The star quarterback transferred to Michigan in December, and was recently ruled eligible after the NCAA and the two schools worked out an agreement.
Now on board with the Wolverines, Patterson said he was "told for so long that there was no way" the Rebels would receive a 2018 bowl ban.
"Some things were left unsaid (about the NCAA investigation) that we didn't know about," Patterson told Edward Aschoff of ESPN. "They didn't think we were going to get the two-year bowl ban. At the end of the day, I wanted to do what was best for me and my career.
"I've learned that it's a business, and there's nothing wrong with that."
When Patterson made his original request to be eligible to play this season, Ole Miss officials didn't support him, instead denying his claim that former coach Hugh Freeze lied to him and other Rebels players about how severe the school's potential punishment from the NCAA would be. In April, the NCAA waived its rule on non-graduate transfers for Patterson, and the two schools later collaborated on a waiver request.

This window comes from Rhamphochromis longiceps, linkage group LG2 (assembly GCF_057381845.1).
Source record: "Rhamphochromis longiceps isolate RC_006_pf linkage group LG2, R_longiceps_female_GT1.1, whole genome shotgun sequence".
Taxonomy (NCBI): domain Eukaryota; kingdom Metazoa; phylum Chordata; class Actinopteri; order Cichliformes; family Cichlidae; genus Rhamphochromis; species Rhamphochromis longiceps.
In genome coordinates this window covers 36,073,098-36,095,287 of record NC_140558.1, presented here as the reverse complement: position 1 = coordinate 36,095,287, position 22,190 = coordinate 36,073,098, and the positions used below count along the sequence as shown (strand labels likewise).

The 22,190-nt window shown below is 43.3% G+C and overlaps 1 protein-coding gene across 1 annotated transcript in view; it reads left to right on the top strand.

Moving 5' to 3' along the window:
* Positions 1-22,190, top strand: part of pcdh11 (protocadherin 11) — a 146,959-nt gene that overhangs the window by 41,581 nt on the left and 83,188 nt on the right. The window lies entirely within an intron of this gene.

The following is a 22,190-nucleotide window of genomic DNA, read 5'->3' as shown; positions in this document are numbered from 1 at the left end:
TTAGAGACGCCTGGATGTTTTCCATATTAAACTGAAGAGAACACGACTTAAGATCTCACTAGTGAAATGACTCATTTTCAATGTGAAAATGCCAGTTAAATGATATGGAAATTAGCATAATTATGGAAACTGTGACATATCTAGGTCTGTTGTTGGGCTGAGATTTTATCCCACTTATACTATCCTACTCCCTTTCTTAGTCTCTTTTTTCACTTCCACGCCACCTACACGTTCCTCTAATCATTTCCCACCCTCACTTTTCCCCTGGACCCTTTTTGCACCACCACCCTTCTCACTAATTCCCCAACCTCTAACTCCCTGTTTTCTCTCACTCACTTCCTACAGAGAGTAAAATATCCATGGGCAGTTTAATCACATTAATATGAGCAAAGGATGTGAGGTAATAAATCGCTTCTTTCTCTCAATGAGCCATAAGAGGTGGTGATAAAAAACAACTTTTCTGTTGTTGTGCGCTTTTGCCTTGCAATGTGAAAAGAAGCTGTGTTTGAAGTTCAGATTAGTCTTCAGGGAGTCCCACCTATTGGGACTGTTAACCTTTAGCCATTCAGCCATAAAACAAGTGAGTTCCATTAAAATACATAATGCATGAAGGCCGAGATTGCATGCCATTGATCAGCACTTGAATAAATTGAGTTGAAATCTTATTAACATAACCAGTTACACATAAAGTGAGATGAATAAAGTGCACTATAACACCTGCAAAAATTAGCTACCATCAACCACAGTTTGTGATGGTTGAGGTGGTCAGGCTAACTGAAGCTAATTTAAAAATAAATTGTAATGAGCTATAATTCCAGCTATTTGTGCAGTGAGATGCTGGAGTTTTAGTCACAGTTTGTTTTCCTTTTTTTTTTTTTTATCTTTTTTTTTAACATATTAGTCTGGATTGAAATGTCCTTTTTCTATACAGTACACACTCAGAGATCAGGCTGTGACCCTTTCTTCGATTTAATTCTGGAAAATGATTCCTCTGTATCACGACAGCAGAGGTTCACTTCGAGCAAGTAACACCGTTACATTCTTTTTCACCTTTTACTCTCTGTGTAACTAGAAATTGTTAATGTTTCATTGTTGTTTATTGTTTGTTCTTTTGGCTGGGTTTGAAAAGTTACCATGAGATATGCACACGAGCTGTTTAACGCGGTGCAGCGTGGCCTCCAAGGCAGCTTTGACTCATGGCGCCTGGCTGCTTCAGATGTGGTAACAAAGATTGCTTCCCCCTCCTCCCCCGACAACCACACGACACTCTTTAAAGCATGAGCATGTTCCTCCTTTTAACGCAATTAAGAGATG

Playing for former NFL quarterback and coach Jim Harbaugh is a positive step in preparing the former five-star recruit for the professional level, but Patterson again pointed to his desire to play for a championship as the main reason for the move.
"I can deal with having a chance of not getting (to a national championship), but not having a chance at all, I can't deal with that," Patterson said. "I put myself in the best situation to succeed and have a better college career."
Not only will Patterson's uniform look drastically different this fall, but the number on his jersey will too. After wearing No. 20 with the Rebels as a tribute to his grandfather, the pivot will wear No. 2 in the maize and blue when the season kicks off versus Notre Dame on Sept. 1.